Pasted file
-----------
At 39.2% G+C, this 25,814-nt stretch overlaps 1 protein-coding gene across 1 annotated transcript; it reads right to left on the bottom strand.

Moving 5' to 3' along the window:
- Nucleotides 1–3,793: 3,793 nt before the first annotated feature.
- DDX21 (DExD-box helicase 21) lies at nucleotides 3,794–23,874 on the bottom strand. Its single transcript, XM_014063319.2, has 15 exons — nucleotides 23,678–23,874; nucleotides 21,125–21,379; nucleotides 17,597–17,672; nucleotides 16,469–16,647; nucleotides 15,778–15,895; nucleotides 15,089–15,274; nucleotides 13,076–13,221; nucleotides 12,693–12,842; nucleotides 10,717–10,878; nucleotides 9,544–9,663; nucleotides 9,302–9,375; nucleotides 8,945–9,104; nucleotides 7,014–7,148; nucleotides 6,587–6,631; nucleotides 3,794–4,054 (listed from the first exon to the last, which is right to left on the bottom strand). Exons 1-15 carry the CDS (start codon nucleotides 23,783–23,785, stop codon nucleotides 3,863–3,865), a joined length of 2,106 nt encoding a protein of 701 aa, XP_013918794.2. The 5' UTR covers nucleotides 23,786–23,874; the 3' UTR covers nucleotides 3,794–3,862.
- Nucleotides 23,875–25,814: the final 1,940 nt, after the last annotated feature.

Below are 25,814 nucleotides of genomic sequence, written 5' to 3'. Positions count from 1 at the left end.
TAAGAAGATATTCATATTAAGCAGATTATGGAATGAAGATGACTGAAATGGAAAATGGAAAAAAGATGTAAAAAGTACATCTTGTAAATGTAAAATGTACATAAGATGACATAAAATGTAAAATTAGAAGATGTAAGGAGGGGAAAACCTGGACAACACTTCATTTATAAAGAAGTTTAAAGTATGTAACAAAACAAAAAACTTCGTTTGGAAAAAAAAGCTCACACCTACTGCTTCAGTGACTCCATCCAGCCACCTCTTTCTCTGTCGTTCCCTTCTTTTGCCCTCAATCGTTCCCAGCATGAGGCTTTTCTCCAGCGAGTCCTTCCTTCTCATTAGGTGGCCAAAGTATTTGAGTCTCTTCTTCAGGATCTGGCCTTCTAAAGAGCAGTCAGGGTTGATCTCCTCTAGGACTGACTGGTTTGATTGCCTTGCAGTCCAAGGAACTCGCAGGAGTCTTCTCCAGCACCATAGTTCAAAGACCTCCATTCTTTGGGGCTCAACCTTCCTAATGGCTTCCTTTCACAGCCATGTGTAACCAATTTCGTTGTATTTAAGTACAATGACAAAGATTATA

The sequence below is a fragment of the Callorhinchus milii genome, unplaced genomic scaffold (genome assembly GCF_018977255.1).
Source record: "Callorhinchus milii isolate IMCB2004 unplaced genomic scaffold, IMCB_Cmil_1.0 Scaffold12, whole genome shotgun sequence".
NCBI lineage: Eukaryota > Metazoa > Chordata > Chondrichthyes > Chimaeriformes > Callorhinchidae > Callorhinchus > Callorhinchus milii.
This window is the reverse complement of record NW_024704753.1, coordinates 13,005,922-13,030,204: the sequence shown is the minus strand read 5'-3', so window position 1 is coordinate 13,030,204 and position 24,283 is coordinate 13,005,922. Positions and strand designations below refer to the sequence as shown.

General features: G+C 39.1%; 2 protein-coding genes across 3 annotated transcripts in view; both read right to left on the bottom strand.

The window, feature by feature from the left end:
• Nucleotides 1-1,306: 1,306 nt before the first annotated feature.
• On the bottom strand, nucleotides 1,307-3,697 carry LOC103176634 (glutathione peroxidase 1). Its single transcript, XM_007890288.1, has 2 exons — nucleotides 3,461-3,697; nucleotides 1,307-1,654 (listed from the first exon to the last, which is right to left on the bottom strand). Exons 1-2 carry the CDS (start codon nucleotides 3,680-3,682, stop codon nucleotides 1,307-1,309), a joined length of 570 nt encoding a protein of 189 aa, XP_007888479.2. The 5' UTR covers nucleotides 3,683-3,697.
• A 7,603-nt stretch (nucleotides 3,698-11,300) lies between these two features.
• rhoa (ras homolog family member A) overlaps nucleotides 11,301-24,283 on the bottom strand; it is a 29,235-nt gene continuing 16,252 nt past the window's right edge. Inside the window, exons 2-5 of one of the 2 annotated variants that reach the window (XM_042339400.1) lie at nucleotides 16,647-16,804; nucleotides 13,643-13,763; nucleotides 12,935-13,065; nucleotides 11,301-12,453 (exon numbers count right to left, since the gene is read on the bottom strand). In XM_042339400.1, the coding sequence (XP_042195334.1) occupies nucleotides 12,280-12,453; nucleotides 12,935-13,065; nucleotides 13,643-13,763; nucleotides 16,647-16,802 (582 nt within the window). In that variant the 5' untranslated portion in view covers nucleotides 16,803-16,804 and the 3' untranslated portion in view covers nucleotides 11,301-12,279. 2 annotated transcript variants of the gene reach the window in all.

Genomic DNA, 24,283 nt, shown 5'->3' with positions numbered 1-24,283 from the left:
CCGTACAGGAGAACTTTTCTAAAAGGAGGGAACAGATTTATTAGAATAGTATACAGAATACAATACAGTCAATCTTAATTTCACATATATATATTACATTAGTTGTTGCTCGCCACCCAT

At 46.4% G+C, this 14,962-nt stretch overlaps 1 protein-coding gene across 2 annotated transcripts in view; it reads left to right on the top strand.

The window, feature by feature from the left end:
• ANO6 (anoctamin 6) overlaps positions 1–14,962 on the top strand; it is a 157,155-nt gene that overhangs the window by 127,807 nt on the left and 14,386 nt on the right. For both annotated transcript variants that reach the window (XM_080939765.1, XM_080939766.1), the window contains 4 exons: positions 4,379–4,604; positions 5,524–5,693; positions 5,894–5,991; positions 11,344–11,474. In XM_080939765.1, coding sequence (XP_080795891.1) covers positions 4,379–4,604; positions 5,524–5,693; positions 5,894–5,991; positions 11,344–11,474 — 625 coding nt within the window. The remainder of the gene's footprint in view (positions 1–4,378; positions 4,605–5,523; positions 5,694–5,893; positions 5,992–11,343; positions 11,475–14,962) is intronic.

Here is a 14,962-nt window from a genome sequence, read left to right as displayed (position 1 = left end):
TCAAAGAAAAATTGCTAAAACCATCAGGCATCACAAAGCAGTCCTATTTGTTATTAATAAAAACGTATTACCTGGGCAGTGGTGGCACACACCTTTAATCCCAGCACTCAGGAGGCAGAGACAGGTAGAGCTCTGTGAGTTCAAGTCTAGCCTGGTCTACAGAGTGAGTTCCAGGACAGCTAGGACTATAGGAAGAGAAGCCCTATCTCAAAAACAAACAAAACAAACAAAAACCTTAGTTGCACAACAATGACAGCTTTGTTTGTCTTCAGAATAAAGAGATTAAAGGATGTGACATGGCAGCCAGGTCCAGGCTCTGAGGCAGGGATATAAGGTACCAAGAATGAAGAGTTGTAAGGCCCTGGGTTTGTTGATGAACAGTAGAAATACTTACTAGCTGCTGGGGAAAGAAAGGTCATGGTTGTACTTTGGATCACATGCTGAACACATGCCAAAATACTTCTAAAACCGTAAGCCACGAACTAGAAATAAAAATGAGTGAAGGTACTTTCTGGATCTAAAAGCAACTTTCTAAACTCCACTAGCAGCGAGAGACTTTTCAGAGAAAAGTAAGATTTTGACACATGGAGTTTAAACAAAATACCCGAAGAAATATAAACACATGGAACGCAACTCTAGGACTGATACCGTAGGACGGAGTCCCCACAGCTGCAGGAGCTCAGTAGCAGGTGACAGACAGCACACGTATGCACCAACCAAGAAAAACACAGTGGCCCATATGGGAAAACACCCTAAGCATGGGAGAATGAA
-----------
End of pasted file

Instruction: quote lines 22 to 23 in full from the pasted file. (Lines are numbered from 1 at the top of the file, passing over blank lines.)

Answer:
• ANO6 (anoctamin 6) overlaps positions 1–14,962 on the top strand; it is a 157,155-nt gene that overhangs the window by 127,807 nt on the left and 14,386 nt on the right. For both annotated transcript variants that reach the window (XM_080939765.1, XM_080939766.1), the window contains 4 exons: positions 4,379–4,604; positions 5,524–5,693; positions 5,894–5,991; positions 11,344–11,474. In XM_080939765.1, coding sequence (XP_080795891.1) covers positions 4,379–4,604; positions 5,524–5,693; positions 5,894–5,991; positions 11,344–11,474 — 625 coding nt within the window. The remainder of the gene's footprint in view (positions 1–4,378; positions 4,605–5,523; positions 5,694–5,893; positions 5,992–11,343; positions 11,475–14,962) is intronic.

Here is a 14,962-nt window from a genome sequence, read left to right as displayed (position 1 = left end):